insurance policy. Your policy should cover the cost of these temporary repairs. (You might want to postpone permanent repairs until your insurance company has inspected the property and you have reached an agreement on the repair costs. Be prepared to provide the claims adjuster with records of any improvements you made prior to the damage.)
  • Try to determine what it will cost to repair your property before you
    meet with the claims adjuster.
  • Ask the claims adjuster for an itemized explanation of the claim settlement offer.
  • If the first offer made by an insurance company does not meet your expectations,
    be prepared to negotiate the offer.
  • Secure bids from multiple contractors. Ask for at least three references and check
    with your state licensing board and the better business bureau about the
    contractor’s record. Ask for proof of necessary licenses, building permits,
    insurance and bonding. Record the contractor’s license plate number and driver’s
    license number.
  • Be wary of contractors who demand payment in full before work is completed. if
    the contractor needs payment to buy supplies, accompany the contractor and pay
    the supplier directly.
  • If you cannot cover all of your living expenses following a disaster, contact your
    creditors to negotiate a payment plan.
  • If you are injured in the disaster, ask your physician to provide your insurance
    company with details about your treatment, medical conditions and prognosis.  If you suspect a medical provider is overcharging, ask the insurance company to audit the bill and verify whether the provider used the proper billing procedure.
  • If there is a disagreement about a claim, ask the company for a written letter
    explaining the reason for the denial and the specific policy language under which
    the claim is being denied. if you have any questions regarding the fairness of your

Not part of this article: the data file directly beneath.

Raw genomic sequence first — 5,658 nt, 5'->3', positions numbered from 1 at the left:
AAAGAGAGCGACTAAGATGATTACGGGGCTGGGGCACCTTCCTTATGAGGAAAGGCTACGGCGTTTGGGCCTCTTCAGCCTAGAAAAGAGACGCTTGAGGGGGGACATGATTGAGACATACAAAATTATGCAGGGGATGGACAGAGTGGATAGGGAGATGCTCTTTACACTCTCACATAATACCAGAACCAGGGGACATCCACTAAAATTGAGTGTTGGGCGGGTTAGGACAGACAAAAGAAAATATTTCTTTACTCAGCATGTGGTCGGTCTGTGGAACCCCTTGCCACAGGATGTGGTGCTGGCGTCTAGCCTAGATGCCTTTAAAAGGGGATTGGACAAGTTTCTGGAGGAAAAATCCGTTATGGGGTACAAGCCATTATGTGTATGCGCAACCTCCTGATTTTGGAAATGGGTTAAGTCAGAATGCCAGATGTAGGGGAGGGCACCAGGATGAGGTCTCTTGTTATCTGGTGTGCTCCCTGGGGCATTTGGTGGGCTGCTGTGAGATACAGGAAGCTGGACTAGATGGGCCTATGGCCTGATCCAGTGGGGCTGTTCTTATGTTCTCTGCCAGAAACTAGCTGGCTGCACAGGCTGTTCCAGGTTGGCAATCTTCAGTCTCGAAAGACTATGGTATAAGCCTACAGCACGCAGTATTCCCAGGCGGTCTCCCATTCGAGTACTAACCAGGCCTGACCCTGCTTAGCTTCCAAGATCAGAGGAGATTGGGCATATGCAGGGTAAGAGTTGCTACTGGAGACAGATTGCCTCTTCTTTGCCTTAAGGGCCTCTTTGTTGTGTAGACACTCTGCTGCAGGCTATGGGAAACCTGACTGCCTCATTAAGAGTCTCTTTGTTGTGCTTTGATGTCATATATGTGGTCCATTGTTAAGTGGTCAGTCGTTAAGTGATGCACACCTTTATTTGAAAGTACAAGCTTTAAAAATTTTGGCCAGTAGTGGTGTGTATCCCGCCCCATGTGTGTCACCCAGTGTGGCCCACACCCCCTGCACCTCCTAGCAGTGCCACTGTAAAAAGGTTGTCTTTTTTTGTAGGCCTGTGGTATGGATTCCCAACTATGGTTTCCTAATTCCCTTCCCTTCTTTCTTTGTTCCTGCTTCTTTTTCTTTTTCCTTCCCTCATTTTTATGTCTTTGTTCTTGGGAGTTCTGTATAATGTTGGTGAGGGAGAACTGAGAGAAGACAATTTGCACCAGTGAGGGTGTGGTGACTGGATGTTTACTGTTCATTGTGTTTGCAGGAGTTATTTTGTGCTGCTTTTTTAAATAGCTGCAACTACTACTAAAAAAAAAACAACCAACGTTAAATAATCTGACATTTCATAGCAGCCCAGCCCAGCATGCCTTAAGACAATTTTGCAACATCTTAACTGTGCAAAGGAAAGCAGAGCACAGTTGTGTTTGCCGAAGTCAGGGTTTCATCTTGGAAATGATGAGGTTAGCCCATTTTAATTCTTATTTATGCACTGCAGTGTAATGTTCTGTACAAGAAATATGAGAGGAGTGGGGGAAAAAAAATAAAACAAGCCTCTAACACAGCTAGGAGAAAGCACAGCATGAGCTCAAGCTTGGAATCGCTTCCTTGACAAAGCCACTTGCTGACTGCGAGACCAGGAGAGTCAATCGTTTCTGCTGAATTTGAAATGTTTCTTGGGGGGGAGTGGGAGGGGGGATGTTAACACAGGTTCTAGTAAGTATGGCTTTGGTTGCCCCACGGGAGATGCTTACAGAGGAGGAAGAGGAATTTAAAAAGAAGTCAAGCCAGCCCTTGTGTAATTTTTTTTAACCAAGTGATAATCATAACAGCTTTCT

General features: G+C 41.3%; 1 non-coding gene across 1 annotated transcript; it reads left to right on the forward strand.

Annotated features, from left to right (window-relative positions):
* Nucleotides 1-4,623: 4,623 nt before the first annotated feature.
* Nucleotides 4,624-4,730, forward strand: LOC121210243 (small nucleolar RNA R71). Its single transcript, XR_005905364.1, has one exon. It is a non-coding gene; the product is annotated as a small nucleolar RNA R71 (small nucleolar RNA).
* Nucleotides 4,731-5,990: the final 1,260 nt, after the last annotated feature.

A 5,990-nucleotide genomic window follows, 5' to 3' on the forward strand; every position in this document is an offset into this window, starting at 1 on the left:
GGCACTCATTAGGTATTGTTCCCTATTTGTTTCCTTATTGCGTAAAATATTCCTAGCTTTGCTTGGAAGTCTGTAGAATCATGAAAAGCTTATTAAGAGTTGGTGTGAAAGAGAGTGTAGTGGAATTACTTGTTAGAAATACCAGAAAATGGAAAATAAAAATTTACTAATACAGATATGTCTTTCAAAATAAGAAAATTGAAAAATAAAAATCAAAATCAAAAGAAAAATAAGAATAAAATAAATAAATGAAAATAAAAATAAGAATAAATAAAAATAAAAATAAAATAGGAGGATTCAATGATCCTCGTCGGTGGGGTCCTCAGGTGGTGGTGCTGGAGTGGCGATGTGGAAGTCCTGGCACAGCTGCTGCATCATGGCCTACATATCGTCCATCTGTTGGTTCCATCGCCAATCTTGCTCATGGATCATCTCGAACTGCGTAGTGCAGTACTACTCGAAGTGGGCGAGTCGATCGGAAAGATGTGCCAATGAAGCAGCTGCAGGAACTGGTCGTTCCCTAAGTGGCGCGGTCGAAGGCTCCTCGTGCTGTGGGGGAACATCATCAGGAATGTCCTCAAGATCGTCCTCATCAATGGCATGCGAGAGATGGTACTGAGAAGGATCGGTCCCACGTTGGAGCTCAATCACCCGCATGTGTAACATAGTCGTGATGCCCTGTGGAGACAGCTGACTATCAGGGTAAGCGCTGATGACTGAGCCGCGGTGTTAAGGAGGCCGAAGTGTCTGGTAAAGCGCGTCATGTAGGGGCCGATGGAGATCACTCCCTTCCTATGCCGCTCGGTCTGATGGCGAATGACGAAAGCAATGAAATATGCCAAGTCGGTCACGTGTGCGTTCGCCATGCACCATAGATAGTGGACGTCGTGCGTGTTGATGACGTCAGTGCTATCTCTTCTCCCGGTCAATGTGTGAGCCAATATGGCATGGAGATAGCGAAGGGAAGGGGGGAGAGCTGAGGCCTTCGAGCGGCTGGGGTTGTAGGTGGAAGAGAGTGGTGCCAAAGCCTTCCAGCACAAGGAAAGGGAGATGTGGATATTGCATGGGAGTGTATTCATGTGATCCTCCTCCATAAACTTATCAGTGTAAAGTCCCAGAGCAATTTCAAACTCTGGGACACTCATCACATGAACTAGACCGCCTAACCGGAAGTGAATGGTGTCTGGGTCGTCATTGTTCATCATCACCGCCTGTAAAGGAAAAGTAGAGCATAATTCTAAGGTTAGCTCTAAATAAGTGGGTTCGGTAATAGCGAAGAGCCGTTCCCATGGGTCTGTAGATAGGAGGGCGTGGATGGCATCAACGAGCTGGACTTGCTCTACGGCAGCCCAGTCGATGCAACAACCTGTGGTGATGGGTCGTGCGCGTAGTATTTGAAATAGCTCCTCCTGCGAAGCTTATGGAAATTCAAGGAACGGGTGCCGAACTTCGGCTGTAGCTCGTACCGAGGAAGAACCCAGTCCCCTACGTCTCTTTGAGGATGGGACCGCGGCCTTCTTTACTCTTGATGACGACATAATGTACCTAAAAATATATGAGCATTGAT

settlement, contact your state insurance department for assistance.

Other info from commissioner’s office:

TREES ON HOMES–  Generally speaking, if your neighbor’s healthy tree falls on your home, fence, or other property, it is your insurance company’s responsibility to pay for repairing the damage. Your neighbor’s insurer would probably only accept liability and pay for the damage if the tree was dead or weakened in such a way that the owner should have known it was dangerous before it fell.

When will you get your money?  Sometimes you will receive a check quickly. However, an insurance company has up to 30 days to pay your claim after you give them satisfactory proof of loss.


File a complaint with the Department of Insurance- For a form call 1-800-259-5300 or
225-342-1258, or print it off the Web site and mail the completed form and copies of any supporting material to:
Louisiana Department of Insurance
Property and Casualty Consumer Complaints
P.O. Box 94214, Baton Rouge, Louisiana 70804

Good luck to you, and welcome home.


September 4, 2008

Estimates on power restoration times are not available; however, here is some info that might help as you return home:
Entergy Customers:
You can check the current status for entergy outages in your area here
Cleco Customers:
After a Storm (from Cleco)

If you lose power following a major storm, Cleco will be working around the clock to restore your power.

Stay away from downed lines. Even if you think they may be phone or cable television lines, stay away from all downed lines. Don’t step in nearby puddles or attempt to move any object that comes in contact with a wire. Report downed lines immediately.

Call 1-800-622-6537 to report a power outage or safety hazard.

If your power will be out for a longer period than your freezer will maintain cold, dry ice may be placed in your freezer. If you are using dry ice, don’t touch it or breathe the fumes. Put heavy cardboard directly on the packages of frozen food and then put the dry ice on top of the cardboard. Twenty-five pounds should hold the temperature of a half-full 10 cubic foot freezer below freezing for two to three days. Food in a fully loaded freezer will stay frozen for three to four days if the dry ice is put in soon after the freezer goes off.

If you evacuate your home, use caution upon return.  Do not attempt to turn on your breaker or lights if your home has sustained damage or flooding.  Call an electrician to inspect your home’s electrical wiring.